Microcomputer 500 stores for each portable radio the zone having the largest adjusted signal strength for the last transmission, the zone having the second largest adjusted signal strength for the last transmission, the "home" zone assigned to that portable radio, and the last zone used for communications with that portable radio. For subsequent transmissions of message signals to a portable radio, the GCC accesses the zone location information for that portable radio and selects a transmitter for transmitting a message signal in the zone in which the portable radio is most likely located. Microcomputer 500 also keeps track of which transmitters are in use and which transmitters interfere with communications in a particular zone. Thus, when transmitting a message signal in the zone where a selected portable radio is located, microcomputer 500 inhibits the use of other transmitters which would interfere with communications in that zone. If transmission of a message signal to a portable radio would interefere with a transmission already under way, microcomputer 500 queues that message signal for transmission when the interfering transmitter has completed its transmission. Microcomputer 500 can be any suitable commercially available microcomputer, such as, for example, a Motorola type MC 6800, MC6801 or MC68000 microprocessor, or those microprocessors desctibed in U.S. Pat. Nos. 4,030,079 and 4,266,Z70.

Referring next to FIG. 12, there is illustrated a flow chart including the process steps used by CCM's 106, 108, 110 and 112 in FIG. 1 for measuring the signal strength of RF signals transmitted by portable radios. The flow chart in FIG. 12 provides a detailed description of the process steps required for execution by microcomputer 402 in FIG. 8. The coding of the process steps of the flow chart in FIG. 12 into the instructions of a suitable commercially available microcomputer is a mere mechanical step for a routineer skilled in the art.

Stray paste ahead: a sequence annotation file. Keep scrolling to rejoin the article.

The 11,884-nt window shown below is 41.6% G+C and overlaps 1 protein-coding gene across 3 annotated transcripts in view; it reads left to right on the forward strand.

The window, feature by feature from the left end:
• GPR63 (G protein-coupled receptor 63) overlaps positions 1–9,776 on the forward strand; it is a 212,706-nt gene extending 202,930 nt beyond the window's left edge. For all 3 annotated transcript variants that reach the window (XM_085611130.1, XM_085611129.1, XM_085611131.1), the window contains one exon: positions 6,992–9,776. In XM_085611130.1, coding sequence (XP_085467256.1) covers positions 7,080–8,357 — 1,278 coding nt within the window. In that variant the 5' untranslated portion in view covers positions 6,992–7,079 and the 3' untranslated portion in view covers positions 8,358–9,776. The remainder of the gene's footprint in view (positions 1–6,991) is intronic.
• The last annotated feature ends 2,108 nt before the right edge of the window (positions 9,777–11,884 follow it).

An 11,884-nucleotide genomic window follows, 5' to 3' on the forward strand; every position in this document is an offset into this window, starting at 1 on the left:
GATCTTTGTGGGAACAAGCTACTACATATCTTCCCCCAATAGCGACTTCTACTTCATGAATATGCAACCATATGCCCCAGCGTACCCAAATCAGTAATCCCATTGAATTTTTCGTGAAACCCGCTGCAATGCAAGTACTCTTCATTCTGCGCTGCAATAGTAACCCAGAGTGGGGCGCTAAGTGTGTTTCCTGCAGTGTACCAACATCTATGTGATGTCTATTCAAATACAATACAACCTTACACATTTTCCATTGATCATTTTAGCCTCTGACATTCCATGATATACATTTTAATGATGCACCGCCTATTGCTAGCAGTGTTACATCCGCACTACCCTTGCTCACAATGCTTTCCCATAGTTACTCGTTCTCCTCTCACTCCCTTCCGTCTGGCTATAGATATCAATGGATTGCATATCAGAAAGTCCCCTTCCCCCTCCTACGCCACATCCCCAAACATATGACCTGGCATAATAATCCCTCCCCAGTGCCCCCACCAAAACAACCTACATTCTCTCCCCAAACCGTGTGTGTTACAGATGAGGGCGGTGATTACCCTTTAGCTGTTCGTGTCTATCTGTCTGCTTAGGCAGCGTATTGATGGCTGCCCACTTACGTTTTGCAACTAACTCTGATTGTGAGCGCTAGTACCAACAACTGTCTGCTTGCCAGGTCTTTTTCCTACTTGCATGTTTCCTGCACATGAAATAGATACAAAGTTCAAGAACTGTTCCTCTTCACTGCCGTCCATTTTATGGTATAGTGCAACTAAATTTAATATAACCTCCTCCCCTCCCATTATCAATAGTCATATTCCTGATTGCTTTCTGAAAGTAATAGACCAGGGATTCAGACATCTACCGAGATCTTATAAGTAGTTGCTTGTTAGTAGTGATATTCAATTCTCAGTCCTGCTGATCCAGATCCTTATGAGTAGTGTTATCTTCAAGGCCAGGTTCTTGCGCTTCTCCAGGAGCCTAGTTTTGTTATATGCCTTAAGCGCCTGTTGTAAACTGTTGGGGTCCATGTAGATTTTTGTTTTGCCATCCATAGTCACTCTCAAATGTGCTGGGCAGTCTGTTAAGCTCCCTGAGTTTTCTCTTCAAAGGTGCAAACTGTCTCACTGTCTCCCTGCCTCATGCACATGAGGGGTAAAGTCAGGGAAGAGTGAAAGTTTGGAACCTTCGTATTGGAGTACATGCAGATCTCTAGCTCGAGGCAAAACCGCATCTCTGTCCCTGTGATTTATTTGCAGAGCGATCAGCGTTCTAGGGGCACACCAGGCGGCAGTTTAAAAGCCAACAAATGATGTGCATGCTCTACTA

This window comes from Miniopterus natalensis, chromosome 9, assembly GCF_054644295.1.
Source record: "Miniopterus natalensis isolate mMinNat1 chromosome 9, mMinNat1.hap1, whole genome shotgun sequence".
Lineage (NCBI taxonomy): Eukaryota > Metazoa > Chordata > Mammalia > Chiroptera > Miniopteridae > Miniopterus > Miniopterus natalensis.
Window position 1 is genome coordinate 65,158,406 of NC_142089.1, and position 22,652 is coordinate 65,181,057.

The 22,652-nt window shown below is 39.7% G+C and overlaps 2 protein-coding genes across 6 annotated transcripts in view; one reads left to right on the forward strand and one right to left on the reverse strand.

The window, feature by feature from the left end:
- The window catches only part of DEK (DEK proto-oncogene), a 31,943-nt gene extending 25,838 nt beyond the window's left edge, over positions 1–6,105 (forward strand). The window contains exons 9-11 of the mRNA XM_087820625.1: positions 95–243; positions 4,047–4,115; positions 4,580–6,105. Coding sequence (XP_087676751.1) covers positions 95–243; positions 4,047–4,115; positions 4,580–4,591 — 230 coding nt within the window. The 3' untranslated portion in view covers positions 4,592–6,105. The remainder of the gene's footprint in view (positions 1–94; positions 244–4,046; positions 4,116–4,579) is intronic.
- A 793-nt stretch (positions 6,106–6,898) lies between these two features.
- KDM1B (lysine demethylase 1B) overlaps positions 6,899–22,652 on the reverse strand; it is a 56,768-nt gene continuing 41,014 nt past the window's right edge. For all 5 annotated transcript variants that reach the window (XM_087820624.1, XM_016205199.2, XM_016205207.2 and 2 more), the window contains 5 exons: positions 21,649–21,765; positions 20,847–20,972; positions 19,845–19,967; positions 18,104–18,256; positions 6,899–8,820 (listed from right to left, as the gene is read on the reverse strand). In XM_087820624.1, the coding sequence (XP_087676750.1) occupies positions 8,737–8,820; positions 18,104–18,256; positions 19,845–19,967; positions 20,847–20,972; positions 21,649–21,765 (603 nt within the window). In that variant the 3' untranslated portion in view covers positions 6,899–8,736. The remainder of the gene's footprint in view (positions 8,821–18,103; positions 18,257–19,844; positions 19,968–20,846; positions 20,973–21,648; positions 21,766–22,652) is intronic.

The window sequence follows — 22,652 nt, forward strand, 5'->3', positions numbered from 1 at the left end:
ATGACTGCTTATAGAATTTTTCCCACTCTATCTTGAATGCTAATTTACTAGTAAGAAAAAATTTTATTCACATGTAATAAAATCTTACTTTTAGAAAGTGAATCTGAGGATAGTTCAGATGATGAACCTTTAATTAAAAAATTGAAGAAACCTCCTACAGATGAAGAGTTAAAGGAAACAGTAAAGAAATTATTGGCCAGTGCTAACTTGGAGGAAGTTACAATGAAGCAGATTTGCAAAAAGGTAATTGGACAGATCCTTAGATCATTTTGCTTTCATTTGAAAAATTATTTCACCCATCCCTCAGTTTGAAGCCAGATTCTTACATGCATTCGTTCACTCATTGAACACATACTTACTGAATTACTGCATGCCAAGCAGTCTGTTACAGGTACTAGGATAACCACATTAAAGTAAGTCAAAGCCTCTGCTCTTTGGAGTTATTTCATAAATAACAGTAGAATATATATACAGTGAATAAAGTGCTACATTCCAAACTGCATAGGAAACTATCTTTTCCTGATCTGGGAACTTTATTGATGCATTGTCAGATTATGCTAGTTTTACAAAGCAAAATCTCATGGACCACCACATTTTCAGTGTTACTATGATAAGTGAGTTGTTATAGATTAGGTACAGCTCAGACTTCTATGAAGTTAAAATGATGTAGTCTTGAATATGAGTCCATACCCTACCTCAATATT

The process steps of the flow chart in FIG. 12 are designed to take two signal strength measurements for each data packet in a message signal received from a portable radio. For example, if there are four data packets in a message signal, eight signal strength measurements are taken and averaged. All CCM's 106, 108, 110 and 112 in FIG. 1 receiving the same message signal from a portable radio are likewise taking two signal strength measurements per data packet and appending the average signal strength to the message signal that is routed to the GCC. Therefore, within a short period of time, the GCC will be receiving several different average signal strength measurements from the CCM's that receive the same message signal from a portable radio. A detailed description of the blocks of the flow chart in FIG. 12 is provided in the aforementioned U.S. Pat. No. 4,481,670.